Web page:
View of Korean Medical Association office in Yongsan-gu, central Seoul. (Yonhap)
Doctors appear to be losing ground in their conflict with the government after facing negative public sentiment toward their call for collective action.
The Korean Medical Association said Wednesday that it agrees with the intention of the bill on revoking licenses for doctors convicted of serious crimes, but argued that adjustments need to be made within the legislative proposal to prevent over-regulation.
“We completely agree even within ourselves that doctors who committed severe crimes must be strictly regulated,” the KMA said in a statement.
“The association surely understands the purpose of the bill and demands from the public. But the bill is too broad in terms of application as medical licenses can face restrictions even from suspended prison sentence for all crimes. We ask for careful review from the National Assembly.”
The remark is a shift from stern response that the doctors’ representative group shown days earlier when the bill was waiting for committee-level approval at the National Assembly.
“We can never accept the revision that would revoke the medical licenses of doctors sentenced to prison terms, suspended or not, for all crimes including traffic accidents,” the KMA said in a statement Saturday.
The proposed revision to the Medical Act would see any doctor who is sentenced to prison time stripped of his or her medical license for five years after their release. Doctors given suspended prison sentences would lose their licenses for two years.
The bill, proposed by Rep. Kang Byung-won of the ruling Democratic Party of Korea, was submitted in light of the increasing number of doctors being accused of serious crimes.
Under the current statute, doctors found guilty of sex crimes are already barred from running or working at medical institutions for 10 years. Those found guilty of committing sex crimes while treating patients have their licenses suspended indefinitely until further review.
While doctors oppose the plan for new regulations, they do not appear to have strong support from the general public.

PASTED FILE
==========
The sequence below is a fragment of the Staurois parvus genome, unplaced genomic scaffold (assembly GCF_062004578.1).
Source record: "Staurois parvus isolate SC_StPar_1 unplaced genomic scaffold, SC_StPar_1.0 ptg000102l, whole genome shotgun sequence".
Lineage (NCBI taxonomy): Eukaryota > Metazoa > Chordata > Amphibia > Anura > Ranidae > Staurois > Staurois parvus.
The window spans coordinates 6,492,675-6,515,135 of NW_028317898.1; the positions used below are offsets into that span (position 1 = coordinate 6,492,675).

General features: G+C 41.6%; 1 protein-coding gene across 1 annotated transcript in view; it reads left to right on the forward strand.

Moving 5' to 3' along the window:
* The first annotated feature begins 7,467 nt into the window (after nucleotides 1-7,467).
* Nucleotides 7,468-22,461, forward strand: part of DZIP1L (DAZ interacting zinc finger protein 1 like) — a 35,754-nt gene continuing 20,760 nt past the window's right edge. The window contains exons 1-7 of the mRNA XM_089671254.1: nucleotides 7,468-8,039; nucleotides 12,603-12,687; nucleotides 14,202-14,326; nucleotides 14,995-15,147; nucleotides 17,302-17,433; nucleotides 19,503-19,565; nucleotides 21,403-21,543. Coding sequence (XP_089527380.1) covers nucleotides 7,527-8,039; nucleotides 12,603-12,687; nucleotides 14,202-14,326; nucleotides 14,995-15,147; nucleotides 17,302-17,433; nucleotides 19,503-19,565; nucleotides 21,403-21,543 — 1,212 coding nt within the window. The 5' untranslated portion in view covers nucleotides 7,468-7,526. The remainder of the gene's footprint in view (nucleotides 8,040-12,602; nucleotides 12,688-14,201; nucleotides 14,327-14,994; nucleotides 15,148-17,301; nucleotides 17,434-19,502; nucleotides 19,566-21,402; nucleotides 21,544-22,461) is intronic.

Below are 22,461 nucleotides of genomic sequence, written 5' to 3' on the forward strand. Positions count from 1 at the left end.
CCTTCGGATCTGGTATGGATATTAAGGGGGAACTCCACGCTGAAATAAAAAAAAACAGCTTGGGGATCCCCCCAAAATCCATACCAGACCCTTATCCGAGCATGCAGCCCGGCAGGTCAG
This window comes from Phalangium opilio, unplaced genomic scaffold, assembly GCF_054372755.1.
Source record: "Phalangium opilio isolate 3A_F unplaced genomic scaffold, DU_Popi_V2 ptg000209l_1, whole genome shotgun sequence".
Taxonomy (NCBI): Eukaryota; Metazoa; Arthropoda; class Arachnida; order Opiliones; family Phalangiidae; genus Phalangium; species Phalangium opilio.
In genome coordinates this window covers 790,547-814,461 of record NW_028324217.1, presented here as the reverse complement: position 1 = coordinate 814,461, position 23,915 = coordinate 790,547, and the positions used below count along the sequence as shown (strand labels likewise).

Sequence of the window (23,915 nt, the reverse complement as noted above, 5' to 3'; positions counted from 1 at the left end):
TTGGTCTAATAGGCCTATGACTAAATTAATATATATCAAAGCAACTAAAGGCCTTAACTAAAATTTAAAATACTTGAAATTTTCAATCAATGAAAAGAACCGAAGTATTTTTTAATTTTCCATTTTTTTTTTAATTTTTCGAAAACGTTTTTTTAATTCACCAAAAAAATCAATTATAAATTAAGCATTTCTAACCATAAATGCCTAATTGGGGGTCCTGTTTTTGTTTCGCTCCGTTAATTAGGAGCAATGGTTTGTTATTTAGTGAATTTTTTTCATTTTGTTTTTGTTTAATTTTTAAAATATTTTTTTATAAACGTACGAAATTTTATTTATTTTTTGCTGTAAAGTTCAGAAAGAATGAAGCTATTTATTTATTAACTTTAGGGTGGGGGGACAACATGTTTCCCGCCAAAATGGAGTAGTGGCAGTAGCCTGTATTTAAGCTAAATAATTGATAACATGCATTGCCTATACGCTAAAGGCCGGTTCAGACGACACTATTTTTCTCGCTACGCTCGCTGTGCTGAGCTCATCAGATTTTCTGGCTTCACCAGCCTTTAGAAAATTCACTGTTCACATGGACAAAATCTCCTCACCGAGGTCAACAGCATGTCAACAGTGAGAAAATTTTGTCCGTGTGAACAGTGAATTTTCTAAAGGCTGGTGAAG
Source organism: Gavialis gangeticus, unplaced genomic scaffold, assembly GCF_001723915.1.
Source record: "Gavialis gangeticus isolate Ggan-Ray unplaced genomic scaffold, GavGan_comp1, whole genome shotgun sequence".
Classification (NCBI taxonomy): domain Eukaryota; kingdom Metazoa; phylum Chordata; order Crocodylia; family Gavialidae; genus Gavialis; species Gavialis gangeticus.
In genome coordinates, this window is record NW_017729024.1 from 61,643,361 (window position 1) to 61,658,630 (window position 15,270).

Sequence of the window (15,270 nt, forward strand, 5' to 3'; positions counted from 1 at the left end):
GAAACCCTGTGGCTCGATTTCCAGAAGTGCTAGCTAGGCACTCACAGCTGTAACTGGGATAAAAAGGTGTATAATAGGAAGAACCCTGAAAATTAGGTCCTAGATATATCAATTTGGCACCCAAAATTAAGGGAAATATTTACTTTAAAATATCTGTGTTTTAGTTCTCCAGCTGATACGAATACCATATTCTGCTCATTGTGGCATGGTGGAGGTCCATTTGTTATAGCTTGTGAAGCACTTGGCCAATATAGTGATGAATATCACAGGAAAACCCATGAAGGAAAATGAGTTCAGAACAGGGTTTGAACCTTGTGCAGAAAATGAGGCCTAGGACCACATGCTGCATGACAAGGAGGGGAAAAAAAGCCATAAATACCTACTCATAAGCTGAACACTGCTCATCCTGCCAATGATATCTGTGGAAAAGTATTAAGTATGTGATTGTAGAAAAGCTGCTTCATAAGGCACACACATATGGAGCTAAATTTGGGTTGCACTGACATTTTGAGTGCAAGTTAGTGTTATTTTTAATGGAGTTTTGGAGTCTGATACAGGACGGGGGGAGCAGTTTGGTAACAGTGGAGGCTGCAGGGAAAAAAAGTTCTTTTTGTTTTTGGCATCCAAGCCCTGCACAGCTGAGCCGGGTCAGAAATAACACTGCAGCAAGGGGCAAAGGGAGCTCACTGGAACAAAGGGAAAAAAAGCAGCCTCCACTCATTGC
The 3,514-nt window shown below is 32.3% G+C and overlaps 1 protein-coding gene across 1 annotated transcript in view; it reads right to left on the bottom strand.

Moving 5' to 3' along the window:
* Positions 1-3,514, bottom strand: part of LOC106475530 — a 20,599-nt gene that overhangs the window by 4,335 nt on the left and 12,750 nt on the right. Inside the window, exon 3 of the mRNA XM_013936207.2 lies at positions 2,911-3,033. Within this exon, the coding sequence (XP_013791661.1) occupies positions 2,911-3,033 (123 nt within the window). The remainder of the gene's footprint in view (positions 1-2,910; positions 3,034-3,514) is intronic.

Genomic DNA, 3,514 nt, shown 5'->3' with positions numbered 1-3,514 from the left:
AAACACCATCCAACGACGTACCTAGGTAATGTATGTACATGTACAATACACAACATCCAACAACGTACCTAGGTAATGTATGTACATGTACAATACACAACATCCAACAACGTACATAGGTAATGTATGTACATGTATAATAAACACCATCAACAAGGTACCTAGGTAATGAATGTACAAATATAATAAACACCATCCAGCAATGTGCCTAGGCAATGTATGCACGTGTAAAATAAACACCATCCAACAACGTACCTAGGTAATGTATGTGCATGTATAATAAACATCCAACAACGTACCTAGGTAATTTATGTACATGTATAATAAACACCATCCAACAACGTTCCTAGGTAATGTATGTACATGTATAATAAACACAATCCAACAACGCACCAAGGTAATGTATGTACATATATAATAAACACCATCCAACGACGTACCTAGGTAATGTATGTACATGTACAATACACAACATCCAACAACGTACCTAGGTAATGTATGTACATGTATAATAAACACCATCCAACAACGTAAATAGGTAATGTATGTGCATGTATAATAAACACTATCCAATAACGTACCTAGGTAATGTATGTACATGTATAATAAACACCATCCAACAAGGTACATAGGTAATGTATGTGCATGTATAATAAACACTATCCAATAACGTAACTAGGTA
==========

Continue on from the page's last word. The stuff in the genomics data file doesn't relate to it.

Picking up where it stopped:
According to a Realmeter survey on 500 people aged 18 or older released Tuesday, 68.5 percent of respondents said they support the bill on revising the Medical Act while 26 percent objected to the bill.
Doctors have also faced criticism for potentially jeopardizing public health and South Korea’s nationwide vaccination program by threatening collective action.
The KMA, the largest professional association for physicians representing some 130,000 doctors in Korea, warned to wage a full-scale strike, which would cause delays and problems with COVID-19 response and vaccination.
KMA’s conflict with the government yet could change on the outcome of the association’s election for a new leader that started Thursday. The election is planned to last a full month until March 26.
All six candidates are critical of the current government and have insisted that its current leader Choi Dae-zip has used poor strategy in negotiating with the government. Choi is not running for reelection.
Amid the prospect of doctors boycotting the vaccination plan, some suggested other occupations like nurses and oriental remedy practitioners take charge of administering vaccines to people.
“I ask for a bill that would allow nurses and those with certain qualifications to administer vaccines and take samples when it is difficult to manage the medical system in place due to the illegal strike,” Gyeonggi Province Gov. Lee Jae-myung wrote in a Facebook post Tuesday.
Traditional medical practitioners also announced they are willing to participate in the vaccination plan if doctors continue to stay in conflict with the government. They asked lawmakers to submit a legislative revision to the Medical Act to give them the right to administer the vaccine.
By Ko Jun-tae (email@example.com)